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Holiday Books

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We've convened a panel of book lovers to help you choose the best books to give -- and read -- this holiday season.

Al Gini's List

  • Asterios Polyp by David Mazzucchelli, Pantheon Books, 2009 My first graphic novel! Not a comic book, not just prose, both! A story of self absorption, vanity, art, love, and the pursuit of a twin the protagonist has never met. Wonderful, deep story – Grand Graphis!
  • That Old Cape Magic by Richard Russo, Knopf, 2009 A beautiful book of prose and images of the Cape and a middle aged couple who have it all, forget that they have it, and find it again. Full of wonderful dialouge. One of America's leading wordsmiths.
  • Nine Dragons by Michael Connelly, Little, Brown and Company, 2009 My favorite Detective – Harry (Hierowomymus) Bosch. Dedicated, driven, dutiful and in pursuit of the bad guys. Nothing means more to him than his job, and then his daughter is kidnapped. And he'll stop at nothing to get her. Connelly – best writer in the genre of police procedures. His best book Blood Work.
  • A Quiet Flame by Philip Kerr, G.P. Putnam and Sons, 2009 Not just a cop story – A German cop story during the rise of Nazism, who hates the Nazis and becomes a Private Eye whose main clients are Jews. During the war he's drafted and made a cop again. As a former SS cop he is forced to flee to Argentina after the war, where once again he becomes a P.I. – who now hunts old Nazis. Best book – Berlin Noir.
  • Shop Class as Soulcraft: An Inquiry Into The Value of Work by Matthew B. Crawford, Penguin Press, 2009 Manual labor is not a penalty, but necessity. And through it we grow in intelligence and morality. "Our hands make us rational animals" – Anaxagoras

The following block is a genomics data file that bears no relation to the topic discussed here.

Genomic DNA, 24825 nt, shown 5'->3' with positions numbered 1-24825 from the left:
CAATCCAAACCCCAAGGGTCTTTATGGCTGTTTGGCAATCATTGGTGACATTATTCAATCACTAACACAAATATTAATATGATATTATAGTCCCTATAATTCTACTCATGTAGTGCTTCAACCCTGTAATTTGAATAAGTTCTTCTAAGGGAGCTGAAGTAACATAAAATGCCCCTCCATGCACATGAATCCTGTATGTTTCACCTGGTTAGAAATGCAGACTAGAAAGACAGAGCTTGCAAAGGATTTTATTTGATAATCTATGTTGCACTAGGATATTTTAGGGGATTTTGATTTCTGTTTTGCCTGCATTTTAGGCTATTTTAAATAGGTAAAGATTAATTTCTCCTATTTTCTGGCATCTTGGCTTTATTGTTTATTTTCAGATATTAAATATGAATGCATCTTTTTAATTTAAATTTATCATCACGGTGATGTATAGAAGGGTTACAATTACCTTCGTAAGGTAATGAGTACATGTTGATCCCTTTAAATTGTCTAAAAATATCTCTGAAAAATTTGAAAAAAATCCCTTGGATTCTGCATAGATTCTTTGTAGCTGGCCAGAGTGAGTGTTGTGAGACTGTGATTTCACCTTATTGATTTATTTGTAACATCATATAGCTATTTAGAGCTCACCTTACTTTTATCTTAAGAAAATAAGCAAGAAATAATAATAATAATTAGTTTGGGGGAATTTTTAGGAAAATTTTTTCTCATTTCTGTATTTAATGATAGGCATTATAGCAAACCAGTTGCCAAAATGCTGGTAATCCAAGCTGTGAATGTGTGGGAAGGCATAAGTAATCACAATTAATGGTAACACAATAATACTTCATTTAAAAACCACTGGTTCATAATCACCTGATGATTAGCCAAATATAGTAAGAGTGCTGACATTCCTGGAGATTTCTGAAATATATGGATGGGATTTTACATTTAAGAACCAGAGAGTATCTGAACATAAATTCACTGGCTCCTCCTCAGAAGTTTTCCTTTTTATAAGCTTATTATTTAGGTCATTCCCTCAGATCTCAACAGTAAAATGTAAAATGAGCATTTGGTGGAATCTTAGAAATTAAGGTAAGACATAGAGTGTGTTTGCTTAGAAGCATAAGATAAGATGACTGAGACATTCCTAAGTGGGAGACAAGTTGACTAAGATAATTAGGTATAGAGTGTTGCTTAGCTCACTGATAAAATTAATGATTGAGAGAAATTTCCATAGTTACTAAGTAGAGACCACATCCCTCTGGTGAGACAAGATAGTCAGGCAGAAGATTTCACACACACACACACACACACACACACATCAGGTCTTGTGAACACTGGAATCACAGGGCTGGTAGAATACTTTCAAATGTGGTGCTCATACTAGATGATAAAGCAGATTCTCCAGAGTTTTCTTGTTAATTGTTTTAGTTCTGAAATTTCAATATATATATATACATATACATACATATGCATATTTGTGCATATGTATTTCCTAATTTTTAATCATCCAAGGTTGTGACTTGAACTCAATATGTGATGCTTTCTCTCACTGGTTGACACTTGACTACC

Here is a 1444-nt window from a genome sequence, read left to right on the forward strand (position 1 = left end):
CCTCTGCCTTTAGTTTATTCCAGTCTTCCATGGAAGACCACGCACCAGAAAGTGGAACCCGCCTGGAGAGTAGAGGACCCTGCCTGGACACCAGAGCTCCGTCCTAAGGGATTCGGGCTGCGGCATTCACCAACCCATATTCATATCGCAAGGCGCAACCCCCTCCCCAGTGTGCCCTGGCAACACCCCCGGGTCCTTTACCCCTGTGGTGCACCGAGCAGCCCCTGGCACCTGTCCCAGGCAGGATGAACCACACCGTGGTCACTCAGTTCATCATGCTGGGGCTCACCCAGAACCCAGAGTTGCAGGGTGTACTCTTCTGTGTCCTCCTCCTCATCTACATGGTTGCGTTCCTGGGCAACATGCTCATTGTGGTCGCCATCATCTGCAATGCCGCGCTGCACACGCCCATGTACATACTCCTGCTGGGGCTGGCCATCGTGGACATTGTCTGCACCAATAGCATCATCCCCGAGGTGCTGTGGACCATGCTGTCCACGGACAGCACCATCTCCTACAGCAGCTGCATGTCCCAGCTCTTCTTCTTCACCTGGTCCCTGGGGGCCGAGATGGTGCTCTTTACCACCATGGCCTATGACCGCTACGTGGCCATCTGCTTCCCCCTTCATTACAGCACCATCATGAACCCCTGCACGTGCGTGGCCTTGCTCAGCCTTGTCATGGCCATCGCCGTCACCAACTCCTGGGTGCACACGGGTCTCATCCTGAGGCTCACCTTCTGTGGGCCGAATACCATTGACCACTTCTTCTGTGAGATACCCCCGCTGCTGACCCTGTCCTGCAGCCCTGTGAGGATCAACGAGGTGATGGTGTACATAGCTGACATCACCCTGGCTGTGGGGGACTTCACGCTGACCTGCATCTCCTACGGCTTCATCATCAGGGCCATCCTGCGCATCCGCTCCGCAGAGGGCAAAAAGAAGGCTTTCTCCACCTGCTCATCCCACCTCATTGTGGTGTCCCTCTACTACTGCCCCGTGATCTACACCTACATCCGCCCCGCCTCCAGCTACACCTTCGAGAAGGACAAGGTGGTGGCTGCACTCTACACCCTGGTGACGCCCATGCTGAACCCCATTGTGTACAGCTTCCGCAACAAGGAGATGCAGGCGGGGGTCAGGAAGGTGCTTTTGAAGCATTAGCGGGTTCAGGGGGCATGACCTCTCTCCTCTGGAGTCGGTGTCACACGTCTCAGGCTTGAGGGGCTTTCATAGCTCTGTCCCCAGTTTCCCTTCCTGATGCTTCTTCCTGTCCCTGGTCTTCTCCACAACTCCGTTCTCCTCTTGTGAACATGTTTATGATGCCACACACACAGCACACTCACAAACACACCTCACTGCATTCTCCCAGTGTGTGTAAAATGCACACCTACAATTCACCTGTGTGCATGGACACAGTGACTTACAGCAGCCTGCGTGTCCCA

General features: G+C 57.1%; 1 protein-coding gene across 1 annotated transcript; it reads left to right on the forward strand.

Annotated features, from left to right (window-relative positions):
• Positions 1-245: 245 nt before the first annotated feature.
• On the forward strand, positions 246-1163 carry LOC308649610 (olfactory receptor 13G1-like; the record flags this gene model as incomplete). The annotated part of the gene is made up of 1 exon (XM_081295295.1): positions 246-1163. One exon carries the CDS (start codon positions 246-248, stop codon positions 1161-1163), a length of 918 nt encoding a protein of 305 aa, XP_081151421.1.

"You can't hammer a nail over the internet." – Crawford

  • Angels and Ages: A Short Book About Darwin, Lincoln, and Modern Life by Adam Gopnik, Knopf, 2009 Feb. 12, 2009 – Two babies were born – C. Darwin, A. Lincoln. They changed the world. They were iconoclasts.

Gretchen Kalwinski's List:

  • Animals and Objects In and Out of Water: Posters by Jay Ryan 2005-2008 A collection of prints from a Jay Ryan, a Chicago artist perhaps best known for being THE postermaker for indie rock bands like Sleator Kinney, Built to Spill, Jeff Tweedy, and Modest Mouse. This collection of his lovely & strange posters includes other local luminaries--there's a surreal, moving essay by best-selling Chicago novelist Joe Meno and a forward by Chicago folk-rocker Andrew Bird. (Publisher: Akashic).
  • Year of the Flood by Margaret Atwood Atwood only gets better as time goes by. Known for suggesting frightening scenarios, in this novel she posits a dystopian world, right after a natural disaster which alters life as we know it occurs and leaves few survivors. It's a testament to her greatness that Atwood can be write such about such a dark topic but still retain humor. For example, some of the post-disaster creatures like a lion/lamb blend, and a Frankenstein-esque "Mo'hair" sheep with human hair. Given that we live in an atmosphere of war and worry about environmental disasters, and the whole Mayan end of the world in 2012 thing, there's a lot of apocalyptic literature out there, but this dark, sometimes hilarious novel stands apart by being endlessly inventive and compelling. (I might mention Atwood's wonderful Twittering during the touring for this book). (Publisher: Doubleday)